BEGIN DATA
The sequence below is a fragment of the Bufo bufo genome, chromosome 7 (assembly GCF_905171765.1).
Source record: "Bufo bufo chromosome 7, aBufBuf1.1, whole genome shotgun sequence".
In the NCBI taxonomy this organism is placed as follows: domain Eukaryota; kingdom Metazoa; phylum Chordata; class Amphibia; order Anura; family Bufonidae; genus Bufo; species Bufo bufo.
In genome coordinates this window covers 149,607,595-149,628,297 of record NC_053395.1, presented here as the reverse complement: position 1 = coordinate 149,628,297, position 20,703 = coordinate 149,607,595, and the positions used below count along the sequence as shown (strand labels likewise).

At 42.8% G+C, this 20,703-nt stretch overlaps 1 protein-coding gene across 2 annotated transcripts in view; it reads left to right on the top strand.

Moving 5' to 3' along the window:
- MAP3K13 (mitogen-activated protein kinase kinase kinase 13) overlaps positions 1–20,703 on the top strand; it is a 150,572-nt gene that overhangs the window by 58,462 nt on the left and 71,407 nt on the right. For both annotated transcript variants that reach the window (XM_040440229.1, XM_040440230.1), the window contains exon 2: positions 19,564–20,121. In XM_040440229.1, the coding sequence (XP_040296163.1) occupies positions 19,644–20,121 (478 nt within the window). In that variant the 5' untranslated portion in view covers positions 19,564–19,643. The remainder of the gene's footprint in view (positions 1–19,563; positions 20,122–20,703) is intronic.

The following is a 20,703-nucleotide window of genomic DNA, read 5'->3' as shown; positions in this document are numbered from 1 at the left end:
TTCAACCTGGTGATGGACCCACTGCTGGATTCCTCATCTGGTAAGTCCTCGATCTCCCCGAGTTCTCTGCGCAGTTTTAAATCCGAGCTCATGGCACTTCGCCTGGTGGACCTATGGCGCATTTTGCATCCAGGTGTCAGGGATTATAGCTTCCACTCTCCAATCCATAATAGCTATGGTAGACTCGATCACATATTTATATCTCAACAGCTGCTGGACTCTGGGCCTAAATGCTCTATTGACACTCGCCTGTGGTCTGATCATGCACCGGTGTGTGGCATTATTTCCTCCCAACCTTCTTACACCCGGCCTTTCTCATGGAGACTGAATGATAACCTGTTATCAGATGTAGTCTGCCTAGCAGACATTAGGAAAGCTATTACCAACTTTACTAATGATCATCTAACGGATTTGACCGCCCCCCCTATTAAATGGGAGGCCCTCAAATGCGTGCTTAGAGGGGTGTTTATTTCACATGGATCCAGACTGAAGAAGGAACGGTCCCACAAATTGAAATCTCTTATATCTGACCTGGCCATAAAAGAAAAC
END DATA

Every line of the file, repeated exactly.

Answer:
The sequence below is a fragment of the Bufo bufo genome, chromosome 7 (assembly GCF_905171765.1).
Source record: "Bufo bufo chromosome 7, aBufBuf1.1, whole genome shotgun sequence".
In the NCBI taxonomy this organism is placed as follows: domain Eukaryota; kingdom Metazoa; phylum Chordata; class Amphibia; order Anura; family Bufonidae; genus Bufo; species Bufo bufo.
In genome coordinates this window covers 149,607,595-149,628,297 of record NC_053395.1, presented here as the reverse complement: position 1 = coordinate 149,628,297, position 20,703 = coordinate 149,607,595, and the positions used below count along the sequence as shown (strand labels likewise).

At 42.8% G+C, this 20,703-nt stretch overlaps 1 protein-coding gene across 2 annotated transcripts in view; it reads left to right on the top strand.

Moving 5' to 3' along the window:
- MAP3K13 (mitogen-activated protein kinase kinase kinase 13) overlaps positions 1–20,703 on the top strand; it is a 150,572-nt gene that overhangs the window by 58,462 nt on the left and 71,407 nt on the right. For both annotated transcript variants that reach the window (XM_040440229.1, XM_040440230.1), the window contains exon 2: positions 19,564–20,121. In XM_040440229.1, the coding sequence (XP_040296163.1) occupies positions 19,644–20,121 (478 nt within the window). In that variant the 5' untranslated portion in view covers positions 19,564–19,643. The remainder of the gene's footprint in view (positions 1–19,563; positions 20,122–20,703) is intronic.

The following is a 20,703-nucleotide window of genomic DNA, read 5'->3' as shown; positions in this document are numbered from 1 at the left end:
TTCAACCTGGTGATGGACCCACTGCTGGATTCCTCATCTGGTAAGTCCTCGATCTCCCCGAGTTCTCTGCGCAGTTTTAAATCCGAGCTCATGGCACTTCGCCTGGTGGACCTATGGCGCATTTTGCATCCAGGTGTCAGGGATTATAGCTTCCACTCTCCAATCCATAATAGCTATGGTAGACTCGATCACATATTTATATCTCAACAGCTGCTGGACTCTGGGCCTAAATGCTCTATTGACACTCGCCTGTGGTCTGATCATGCACCGGTGTGTGGCATTATTTCCTCCCAACCTTCTTACACCCGGCCTTTCTCATGGAGACTGAATGATAACCTGTTATCAGATGTAGTCTGCCTAGCAGACATTAGGAAAGCTATTACCAACTTTACTAATGATCATCTAACGGATTTGACCGCCCCCCCTATTAAATGGGAGGCCCTCAAATGCGTGCTTAGAGGGGTGTTTATTTCACATGGATCCAGACTGAAGAAGGAACGGTCCCACAAATTGAAATCTCTTATATCTGACCTGGCCATAAAAGAAAAC